The FT of a finite length segment of sinusoid convolves the Fourier transform of the window against the sinusoid's frequency peak, since a property of the FFT is that vector multiplication in one domain is convolution in the other. The FT of a rectangular window (which is what any unmodified finite length of samples in an FFT implies) is the messy looking Sinc function which splatters any signal that is not exactly periodic in the window over the entire frequency spectrum.
The FT of a Hamming shaped window concentrates this "splatter" much nearer to the frequency peak after the convolution (than a Sinc function), resulting in a fatter but smoother frequency peak, but a lot less splatter across frequencies far from the frequency peak. This results in not only a cleaner looking spectrum, but also less interference from far away frequencies on any signal of interest.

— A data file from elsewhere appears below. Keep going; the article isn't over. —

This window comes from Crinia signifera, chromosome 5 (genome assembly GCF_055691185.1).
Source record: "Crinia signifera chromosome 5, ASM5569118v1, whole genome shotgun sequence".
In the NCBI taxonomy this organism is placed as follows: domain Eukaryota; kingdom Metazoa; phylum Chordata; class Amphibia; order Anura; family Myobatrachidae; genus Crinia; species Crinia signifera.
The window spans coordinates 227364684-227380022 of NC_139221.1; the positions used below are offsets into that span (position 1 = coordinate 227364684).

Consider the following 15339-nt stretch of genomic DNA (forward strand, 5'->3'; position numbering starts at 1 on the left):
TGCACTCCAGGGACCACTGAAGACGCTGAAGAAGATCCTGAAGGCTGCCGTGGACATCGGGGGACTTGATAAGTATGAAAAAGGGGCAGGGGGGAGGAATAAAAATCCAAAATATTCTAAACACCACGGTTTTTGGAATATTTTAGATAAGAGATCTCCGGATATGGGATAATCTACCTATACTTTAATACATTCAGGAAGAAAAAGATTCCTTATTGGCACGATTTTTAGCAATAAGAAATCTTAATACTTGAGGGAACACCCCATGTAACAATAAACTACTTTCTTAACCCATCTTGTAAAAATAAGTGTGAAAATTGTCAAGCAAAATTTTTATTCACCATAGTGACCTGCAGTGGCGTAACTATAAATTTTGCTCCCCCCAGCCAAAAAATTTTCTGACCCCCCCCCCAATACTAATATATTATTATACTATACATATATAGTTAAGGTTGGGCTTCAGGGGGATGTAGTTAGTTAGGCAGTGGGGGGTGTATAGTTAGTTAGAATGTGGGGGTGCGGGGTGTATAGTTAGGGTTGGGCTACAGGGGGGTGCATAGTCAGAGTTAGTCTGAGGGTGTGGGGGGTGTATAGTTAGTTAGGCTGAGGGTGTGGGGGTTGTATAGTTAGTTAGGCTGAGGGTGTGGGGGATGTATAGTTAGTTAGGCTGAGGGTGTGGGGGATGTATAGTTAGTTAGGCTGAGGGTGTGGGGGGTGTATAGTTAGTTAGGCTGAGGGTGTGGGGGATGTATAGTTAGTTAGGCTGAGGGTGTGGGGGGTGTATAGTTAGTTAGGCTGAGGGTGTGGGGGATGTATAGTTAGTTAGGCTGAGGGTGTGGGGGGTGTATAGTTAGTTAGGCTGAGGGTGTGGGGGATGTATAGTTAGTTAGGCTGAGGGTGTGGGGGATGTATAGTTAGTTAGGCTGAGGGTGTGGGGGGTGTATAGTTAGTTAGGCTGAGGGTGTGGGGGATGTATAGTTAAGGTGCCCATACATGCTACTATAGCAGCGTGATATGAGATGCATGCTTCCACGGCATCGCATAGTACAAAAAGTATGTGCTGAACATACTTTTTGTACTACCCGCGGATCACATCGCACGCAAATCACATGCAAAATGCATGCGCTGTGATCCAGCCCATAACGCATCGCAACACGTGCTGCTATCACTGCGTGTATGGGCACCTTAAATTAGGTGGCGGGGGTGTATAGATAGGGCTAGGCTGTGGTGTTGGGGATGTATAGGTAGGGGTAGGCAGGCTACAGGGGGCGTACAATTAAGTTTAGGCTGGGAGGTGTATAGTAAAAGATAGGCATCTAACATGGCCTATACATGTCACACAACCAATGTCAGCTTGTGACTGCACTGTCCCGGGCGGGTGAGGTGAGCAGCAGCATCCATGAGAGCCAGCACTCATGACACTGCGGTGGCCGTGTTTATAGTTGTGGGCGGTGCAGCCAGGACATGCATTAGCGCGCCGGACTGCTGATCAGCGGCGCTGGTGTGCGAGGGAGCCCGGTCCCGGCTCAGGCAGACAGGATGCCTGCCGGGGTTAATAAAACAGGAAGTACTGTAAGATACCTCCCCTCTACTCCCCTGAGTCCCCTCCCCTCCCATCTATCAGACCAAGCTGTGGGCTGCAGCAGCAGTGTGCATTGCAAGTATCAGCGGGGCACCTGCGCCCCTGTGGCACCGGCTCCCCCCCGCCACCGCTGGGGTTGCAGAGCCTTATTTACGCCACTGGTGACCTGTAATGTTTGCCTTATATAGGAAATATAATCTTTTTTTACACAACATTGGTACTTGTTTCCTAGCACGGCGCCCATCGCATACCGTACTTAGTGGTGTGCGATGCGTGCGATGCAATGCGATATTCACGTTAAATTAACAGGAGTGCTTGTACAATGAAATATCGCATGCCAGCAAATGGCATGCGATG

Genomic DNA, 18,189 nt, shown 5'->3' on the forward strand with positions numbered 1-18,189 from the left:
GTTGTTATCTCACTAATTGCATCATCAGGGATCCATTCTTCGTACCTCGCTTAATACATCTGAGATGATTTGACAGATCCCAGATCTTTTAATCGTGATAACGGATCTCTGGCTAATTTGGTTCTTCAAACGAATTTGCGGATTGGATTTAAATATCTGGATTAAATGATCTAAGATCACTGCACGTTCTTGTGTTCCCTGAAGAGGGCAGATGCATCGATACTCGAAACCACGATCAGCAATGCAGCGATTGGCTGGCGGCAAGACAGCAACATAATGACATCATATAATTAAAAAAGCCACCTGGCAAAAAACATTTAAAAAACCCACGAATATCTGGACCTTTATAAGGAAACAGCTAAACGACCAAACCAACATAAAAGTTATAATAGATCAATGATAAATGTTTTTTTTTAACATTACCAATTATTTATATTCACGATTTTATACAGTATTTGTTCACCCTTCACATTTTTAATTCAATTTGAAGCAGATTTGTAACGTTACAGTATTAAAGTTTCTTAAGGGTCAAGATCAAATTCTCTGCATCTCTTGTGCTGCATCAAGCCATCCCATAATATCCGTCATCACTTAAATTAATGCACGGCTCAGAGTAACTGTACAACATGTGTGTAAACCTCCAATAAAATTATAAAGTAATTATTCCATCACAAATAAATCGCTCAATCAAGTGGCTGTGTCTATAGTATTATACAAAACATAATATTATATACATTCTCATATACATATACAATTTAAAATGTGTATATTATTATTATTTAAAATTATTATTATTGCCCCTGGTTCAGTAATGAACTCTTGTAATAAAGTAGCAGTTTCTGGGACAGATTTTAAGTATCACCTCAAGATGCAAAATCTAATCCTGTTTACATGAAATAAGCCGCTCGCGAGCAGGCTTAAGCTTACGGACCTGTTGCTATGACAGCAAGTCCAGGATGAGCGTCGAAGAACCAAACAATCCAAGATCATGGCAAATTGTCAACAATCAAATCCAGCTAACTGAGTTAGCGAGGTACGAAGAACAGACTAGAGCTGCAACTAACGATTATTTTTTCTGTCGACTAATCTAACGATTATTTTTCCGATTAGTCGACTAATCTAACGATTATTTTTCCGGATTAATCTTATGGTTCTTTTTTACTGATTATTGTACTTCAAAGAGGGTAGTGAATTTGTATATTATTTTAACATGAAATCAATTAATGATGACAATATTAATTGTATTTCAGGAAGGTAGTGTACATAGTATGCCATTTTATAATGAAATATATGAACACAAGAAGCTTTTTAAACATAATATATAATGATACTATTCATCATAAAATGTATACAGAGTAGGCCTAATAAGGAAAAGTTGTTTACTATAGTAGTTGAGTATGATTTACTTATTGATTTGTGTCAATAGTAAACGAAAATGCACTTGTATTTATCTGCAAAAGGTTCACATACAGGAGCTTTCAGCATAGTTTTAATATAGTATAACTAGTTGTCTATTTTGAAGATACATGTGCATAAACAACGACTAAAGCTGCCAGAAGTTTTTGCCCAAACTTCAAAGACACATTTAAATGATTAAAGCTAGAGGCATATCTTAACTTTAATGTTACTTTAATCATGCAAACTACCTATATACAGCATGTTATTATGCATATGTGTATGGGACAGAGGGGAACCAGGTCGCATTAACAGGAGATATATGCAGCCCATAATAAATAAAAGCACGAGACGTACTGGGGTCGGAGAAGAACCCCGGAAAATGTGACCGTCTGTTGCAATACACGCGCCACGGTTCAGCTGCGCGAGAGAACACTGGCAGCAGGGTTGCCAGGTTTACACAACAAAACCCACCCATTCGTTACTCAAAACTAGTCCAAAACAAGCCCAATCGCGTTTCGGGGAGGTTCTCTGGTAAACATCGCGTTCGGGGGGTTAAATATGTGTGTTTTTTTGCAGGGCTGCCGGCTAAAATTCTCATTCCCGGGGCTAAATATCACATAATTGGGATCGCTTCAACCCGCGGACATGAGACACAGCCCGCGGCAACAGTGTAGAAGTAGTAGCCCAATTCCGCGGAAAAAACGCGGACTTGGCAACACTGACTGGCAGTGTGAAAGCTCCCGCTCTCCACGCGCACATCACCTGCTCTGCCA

This interpretation (as opposed to the "infinitely repeating" interpretation) makes it more clear why differently shaped windows than Hamming may give you better results with even less "leakage". In particular, a Hamming window will reduce the size of the first Sinc side lobe of "leakage" right next to the frequency peak in exchange for actually more "leakage" (or convolution splatter) far from the frequency of interest. Other windows may be more appropriate if you wish a different trade-off. The Harris paper (pdf here) linked in another answer above gives several examples of these different windows.